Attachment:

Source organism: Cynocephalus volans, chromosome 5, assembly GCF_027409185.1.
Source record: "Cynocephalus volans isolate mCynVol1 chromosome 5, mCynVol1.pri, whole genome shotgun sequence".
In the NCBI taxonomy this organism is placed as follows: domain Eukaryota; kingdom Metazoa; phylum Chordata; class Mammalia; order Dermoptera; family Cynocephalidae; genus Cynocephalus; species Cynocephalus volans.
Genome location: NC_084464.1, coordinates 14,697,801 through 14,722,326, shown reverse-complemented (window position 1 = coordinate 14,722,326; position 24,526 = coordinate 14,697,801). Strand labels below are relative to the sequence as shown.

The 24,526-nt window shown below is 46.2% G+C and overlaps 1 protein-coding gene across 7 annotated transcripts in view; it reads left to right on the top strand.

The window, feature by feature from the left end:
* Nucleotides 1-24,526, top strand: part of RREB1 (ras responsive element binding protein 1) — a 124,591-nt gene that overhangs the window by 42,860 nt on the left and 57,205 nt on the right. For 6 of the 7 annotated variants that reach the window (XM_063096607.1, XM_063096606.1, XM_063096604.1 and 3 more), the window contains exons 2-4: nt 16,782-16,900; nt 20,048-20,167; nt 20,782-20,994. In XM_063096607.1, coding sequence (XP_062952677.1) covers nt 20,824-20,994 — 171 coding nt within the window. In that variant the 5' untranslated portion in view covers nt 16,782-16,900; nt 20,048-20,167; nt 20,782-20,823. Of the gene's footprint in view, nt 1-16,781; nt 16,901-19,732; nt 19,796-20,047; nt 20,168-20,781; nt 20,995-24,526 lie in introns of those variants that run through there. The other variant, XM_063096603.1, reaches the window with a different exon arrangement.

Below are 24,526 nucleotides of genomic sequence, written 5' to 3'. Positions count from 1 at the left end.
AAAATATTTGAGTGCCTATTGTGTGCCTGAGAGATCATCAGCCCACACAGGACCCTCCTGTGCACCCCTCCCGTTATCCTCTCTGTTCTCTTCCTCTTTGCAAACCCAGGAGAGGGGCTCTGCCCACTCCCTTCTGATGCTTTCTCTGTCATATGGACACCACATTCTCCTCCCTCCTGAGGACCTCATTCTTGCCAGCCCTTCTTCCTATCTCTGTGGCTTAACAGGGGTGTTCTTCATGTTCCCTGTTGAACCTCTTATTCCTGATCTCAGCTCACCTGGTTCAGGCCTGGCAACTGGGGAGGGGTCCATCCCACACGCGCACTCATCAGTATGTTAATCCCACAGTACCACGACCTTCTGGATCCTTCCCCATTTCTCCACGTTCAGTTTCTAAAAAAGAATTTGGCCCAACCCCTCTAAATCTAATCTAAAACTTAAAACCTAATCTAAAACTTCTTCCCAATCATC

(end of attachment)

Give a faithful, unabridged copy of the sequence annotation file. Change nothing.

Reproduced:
Source organism: Cynocephalus volans, chromosome 5, assembly GCF_027409185.1.
Source record: "Cynocephalus volans isolate mCynVol1 chromosome 5, mCynVol1.pri, whole genome shotgun sequence".
In the NCBI taxonomy this organism is placed as follows: domain Eukaryota; kingdom Metazoa; phylum Chordata; class Mammalia; order Dermoptera; family Cynocephalidae; genus Cynocephalus; species Cynocephalus volans.
Genome location: NC_084464.1, coordinates 14,697,801 through 14,722,326, shown reverse-complemented (window position 1 = coordinate 14,722,326; position 24,526 = coordinate 14,697,801). Strand labels below are relative to the sequence as shown.

The 24,526-nt window shown below is 46.2% G+C and overlaps 1 protein-coding gene across 7 annotated transcripts in view; it reads left to right on the top strand.

The window, feature by feature from the left end:
* Nucleotides 1-24,526, top strand: part of RREB1 (ras responsive element binding protein 1) — a 124,591-nt gene that overhangs the window by 42,860 nt on the left and 57,205 nt on the right. For 6 of the 7 annotated variants that reach the window (XM_063096607.1, XM_063096606.1, XM_063096604.1 and 3 more), the window contains exons 2-4: nt 16,782-16,900; nt 20,048-20,167; nt 20,782-20,994. In XM_063096607.1, coding sequence (XP_062952677.1) covers nt 20,824-20,994 — 171 coding nt within the window. In that variant the 5' untranslated portion in view covers nt 16,782-16,900; nt 20,048-20,167; nt 20,782-20,823. Of the gene's footprint in view, nt 1-16,781; nt 16,901-19,732; nt 19,796-20,047; nt 20,168-20,781; nt 20,995-24,526 lie in introns of those variants that run through there. The other variant, XM_063096603.1, reaches the window with a different exon arrangement.

Below are 24,526 nucleotides of genomic sequence, written 5' to 3'. Positions count from 1 at the left end.
AAAATATTTGAGTGCCTATTGTGTGCCTGAGAGATCATCAGCCCACACAGGACCCTCCTGTGCACCCCTCCCGTTATCCTCTCTGTTCTCTTCCTCTTTGCAAACCCAGGAGAGGGGCTCTGCCCACTCCCTTCTGATGCTTTCTCTGTCATATGGACACCACATTCTCCTCCCTCCTGAGGACCTCATTCTTGCCAGCCCTTCTTCCTATCTCTGTGGCTTAACAGGGGTGTTCTTCATGTTCCCTGTTGAACCTCTTATTCCTGATCTCAGCTCACCTGGTTCAGGCCTGGCAACTGGGGAGGGGTCCATCCCACACGCGCACTCATCAGTATGTTAATCCCACAGTACCACGACCTTCTGGATCCTTCCCCATTTCTCCACGTTCAGTTTCTAAAAAAGAATTTGGCCCAACCCCTCTAAATCTAATCTAAAACTTAAAACCTAATCTAAAACTTCTTCCCAATCATC